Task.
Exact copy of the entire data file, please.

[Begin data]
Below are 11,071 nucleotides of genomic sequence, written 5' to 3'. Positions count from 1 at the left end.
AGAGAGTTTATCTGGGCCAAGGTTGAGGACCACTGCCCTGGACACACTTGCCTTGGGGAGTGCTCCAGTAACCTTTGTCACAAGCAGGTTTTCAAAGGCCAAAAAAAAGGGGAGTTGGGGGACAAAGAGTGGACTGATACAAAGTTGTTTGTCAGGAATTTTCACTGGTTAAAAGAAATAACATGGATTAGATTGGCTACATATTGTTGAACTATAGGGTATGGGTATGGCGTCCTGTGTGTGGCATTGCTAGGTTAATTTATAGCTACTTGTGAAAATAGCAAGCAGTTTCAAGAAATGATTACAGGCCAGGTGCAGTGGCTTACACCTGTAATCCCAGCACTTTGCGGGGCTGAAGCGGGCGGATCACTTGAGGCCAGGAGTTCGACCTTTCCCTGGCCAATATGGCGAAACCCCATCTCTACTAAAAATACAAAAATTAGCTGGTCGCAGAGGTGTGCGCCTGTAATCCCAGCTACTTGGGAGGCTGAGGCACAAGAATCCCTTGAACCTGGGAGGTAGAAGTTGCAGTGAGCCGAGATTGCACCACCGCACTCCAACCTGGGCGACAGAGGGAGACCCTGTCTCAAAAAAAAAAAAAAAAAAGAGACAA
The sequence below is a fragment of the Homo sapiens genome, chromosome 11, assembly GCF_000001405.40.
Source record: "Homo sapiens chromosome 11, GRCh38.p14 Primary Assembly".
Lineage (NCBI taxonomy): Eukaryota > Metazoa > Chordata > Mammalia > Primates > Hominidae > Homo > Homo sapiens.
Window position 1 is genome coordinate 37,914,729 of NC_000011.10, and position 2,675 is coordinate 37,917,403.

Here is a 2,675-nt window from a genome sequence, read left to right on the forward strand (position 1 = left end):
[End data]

Below are 11,071 nucleotides of genomic sequence, written 5' to 3'. Positions count from 1 at the left end.
AGAGAGTTTATCTGGGCCAAGGTTGAGGACCACTGCCCTGGACACACTTGCCTTGGGGAGTGCTCCAGTAACCTTTGTCACAAGCAGGTTTTCAAAGGCCAAAAAAAAGGGGAGTTGGGGGACAAAGAGTGGACTGATACAAAGTTGTTTGTCAGGAATTTTCACTGGTTAAAAGAAATAACATGGATTAGATTGGCTACATATTGTTGAACTATAGGGTATGGGTATGGCGTCCTGTGTGTGGCATTGCTAGGTTAATTTATAGCTACTTGTGAAAATAGCAAGCAGTTTCAAGAAATGATTACAGGCCAGGTGCAGTGGCTTACACCTGTAATCCCAGCACTTTGCGGGGCTGAAGCGGGCGGATCACTTGAGGCCAGGAGTTCGACCTTTCCCTGGCCAATATGGCGAAACCCCATCTCTACTAAAAATACAAAAATTAGCTGGTCGCAGAGGTGTGCGCCTGTAATCCCAGCTACTTGGGAGGCTGAGGCACAAGAATCCCTTGAACCTGGGAGGTAGAAGTTGCAGTGAGCCGAGATTGCACCACCGCACTCCAACCTGGGCGACAGAGGGAGACCCTGTCTCAAAAAAAAAAAAAAAAAAGAGACAA
The sequence below is a fragment of the Homo sapiens genome, chromosome 11, assembly GCF_000001405.40.
Source record: "Homo sapiens chromosome 11, GRCh38.p14 Primary Assembly".
Lineage (NCBI taxonomy): Eukaryota > Metazoa > Chordata > Mammalia > Primates > Hominidae > Homo > Homo sapiens.
Window position 1 is genome coordinate 37,914,729 of NC_000011.10, and position 2,675 is coordinate 37,917,403.

Here is a 2,675-nt window from a genome sequence, read left to right on the forward strand (position 1 = left end):